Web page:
Steven Dillard: For advice, the only thing I could say is keep your ears open and stay on the course. Keep yourself available for opportunities like this where you’ll be able to learn and grow, and then make those opportunities available for other people.

Sherry Grimes-Jenkins: I would say get out. Don’t be scared to get out there and say what your brand is like; join organizations, go to networking events, don’t sit in the corner. Get out and tell people who you are and what your product is. You have to market for yourself and push yourself. Get out and let people know what you’re offering and don’t be scared to hear ‘no’.

minority owned business
Adobe Stock/ Bizvector

Q: What are the hopes for the future in terms of creating a more equitable environment for minority-owned businesses?

A: Darcel Dillard-Suite: My hope is more collaboration. I think that when I talk about some of the larger organizations, it would be cool to actually collaborate with them and then sometimes the equity that we’re looking for can be more inclusive if they would even consider subcontracts to my organization.

Ashley Bady: My hope within my business and in my community is to have mentorship programs, not just kind of hands-on classes with baking, but business classes. I have a business minor, so more connecting with my community and helping others. Whether they’re young, old, middle-age…kind of just giving them more insight into what it is to run a business.

Chereese Jervis-Hill: My hope would be for folks to be intentional about helping another business, another small-business owner, minority-business owner; just really being intentional about it.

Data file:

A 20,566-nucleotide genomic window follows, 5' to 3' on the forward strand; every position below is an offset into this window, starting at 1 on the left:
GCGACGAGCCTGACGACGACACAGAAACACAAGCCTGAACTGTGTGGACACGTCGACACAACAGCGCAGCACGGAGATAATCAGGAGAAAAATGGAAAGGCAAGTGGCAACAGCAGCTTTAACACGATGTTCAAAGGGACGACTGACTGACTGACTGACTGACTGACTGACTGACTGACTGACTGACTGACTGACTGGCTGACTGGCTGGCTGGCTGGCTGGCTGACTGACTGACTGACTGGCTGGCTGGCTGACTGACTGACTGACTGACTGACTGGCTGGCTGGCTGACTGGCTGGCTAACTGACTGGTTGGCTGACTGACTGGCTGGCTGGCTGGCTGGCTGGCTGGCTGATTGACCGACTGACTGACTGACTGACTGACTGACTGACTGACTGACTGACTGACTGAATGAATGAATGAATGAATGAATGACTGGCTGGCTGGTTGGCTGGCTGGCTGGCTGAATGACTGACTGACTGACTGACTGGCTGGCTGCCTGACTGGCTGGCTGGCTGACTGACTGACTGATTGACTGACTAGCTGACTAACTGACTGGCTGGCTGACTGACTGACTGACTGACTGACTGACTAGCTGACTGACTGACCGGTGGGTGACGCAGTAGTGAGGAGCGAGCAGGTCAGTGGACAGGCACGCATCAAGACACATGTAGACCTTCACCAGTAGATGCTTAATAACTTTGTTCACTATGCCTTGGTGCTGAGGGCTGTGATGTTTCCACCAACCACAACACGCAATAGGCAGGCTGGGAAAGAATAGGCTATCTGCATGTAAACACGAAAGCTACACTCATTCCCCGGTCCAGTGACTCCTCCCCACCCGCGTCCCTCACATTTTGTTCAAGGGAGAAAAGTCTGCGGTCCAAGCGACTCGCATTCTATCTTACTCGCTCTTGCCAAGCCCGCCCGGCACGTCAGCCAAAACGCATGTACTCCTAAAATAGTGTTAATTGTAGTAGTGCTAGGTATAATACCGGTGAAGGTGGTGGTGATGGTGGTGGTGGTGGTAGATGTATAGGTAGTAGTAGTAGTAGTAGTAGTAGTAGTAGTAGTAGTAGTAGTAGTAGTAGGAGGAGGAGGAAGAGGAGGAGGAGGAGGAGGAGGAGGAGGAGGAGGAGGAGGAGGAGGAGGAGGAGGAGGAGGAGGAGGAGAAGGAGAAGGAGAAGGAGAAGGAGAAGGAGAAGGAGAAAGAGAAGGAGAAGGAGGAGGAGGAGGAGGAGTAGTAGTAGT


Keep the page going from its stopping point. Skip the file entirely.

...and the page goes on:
Melissa Panszi Riebe: My hope is that it’s more of an even playing field where people come to us not just to check off a box. They come to us for guidance. I think in certain spaces, it’s getting there. I feel like, yes, with George Floyd’s murder, it definitely swung the pendulum. I feel the pendulum is swinging the other way, and it’s like getting it back to that equal part where it’s not just, ‘Oh this is the trend, or this is what we’re supposed to do.’ This is just the way it is. That is my hope, that it’s just the way it is.

My future for my business is to be more inspiring, not only as a product to buy, but to inspire young people. To educate them more about the industry, what they can do, and how flowers make a positive impact on people’s lives. Horticulture is a form of therapy. It’s therapeutic to send flowers. It’s just not giving someone flowers. It’s a smile. It’s a changeover. It’s a wealth. It’s the warmth. It’s the love that comes with it.
— Sherry Grimes-Jenkins